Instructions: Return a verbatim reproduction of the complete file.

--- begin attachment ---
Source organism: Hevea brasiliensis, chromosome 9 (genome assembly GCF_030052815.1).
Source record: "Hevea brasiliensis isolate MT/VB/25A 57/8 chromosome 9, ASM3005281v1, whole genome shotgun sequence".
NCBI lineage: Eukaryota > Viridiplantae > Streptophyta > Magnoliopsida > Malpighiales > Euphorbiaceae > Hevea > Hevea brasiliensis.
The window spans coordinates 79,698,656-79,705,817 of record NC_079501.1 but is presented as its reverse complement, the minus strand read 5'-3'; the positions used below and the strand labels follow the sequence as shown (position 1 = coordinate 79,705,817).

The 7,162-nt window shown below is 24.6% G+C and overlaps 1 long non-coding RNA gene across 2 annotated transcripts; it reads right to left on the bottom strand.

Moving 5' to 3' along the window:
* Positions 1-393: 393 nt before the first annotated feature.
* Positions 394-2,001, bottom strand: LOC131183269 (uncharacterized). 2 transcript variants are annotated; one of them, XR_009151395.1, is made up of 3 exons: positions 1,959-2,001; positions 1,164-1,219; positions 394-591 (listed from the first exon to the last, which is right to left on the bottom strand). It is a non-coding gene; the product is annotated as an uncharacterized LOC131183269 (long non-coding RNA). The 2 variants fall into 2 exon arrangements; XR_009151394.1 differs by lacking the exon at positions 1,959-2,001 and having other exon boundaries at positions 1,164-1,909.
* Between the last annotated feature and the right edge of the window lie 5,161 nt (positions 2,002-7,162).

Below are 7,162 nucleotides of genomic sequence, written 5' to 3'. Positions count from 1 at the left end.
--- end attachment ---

Source organism: Hevea brasiliensis, chromosome 9 (genome assembly GCF_030052815.1).
Source record: "Hevea brasiliensis isolate MT/VB/25A 57/8 chromosome 9, ASM3005281v1, whole genome shotgun sequence".
NCBI lineage: Eukaryota > Viridiplantae > Streptophyta > Magnoliopsida > Malpighiales > Euphorbiaceae > Hevea > Hevea brasiliensis.
The window spans coordinates 79,698,656-79,705,817 of record NC_079501.1 but is presented as its reverse complement, the minus strand read 5'-3'; the positions used below and the strand labels follow the sequence as shown (position 1 = coordinate 79,705,817).

The 7,162-nt window shown below is 24.6% G+C and overlaps 1 long non-coding RNA gene across 2 annotated transcripts; it reads right to left on the bottom strand.

Moving 5' to 3' along the window:
* Positions 1-393: 393 nt before the first annotated feature.
* Positions 394-2,001, bottom strand: LOC131183269 (uncharacterized). 2 transcript variants are annotated; one of them, XR_009151395.1, is made up of 3 exons: positions 1,959-2,001; positions 1,164-1,219; positions 394-591 (listed from the first exon to the last, which is right to left on the bottom strand). It is a non-coding gene; the product is annotated as an uncharacterized LOC131183269 (long non-coding RNA). The 2 variants fall into 2 exon arrangements; XR_009151394.1 differs by lacking the exon at positions 1,959-2,001 and having other exon boundaries at positions 1,164-1,909.
* Between the last annotated feature and the right edge of the window lie 5,161 nt (positions 2,002-7,162).

Below are 7,162 nucleotides of genomic sequence, written 5' to 3'. Positions count from 1 at the left end.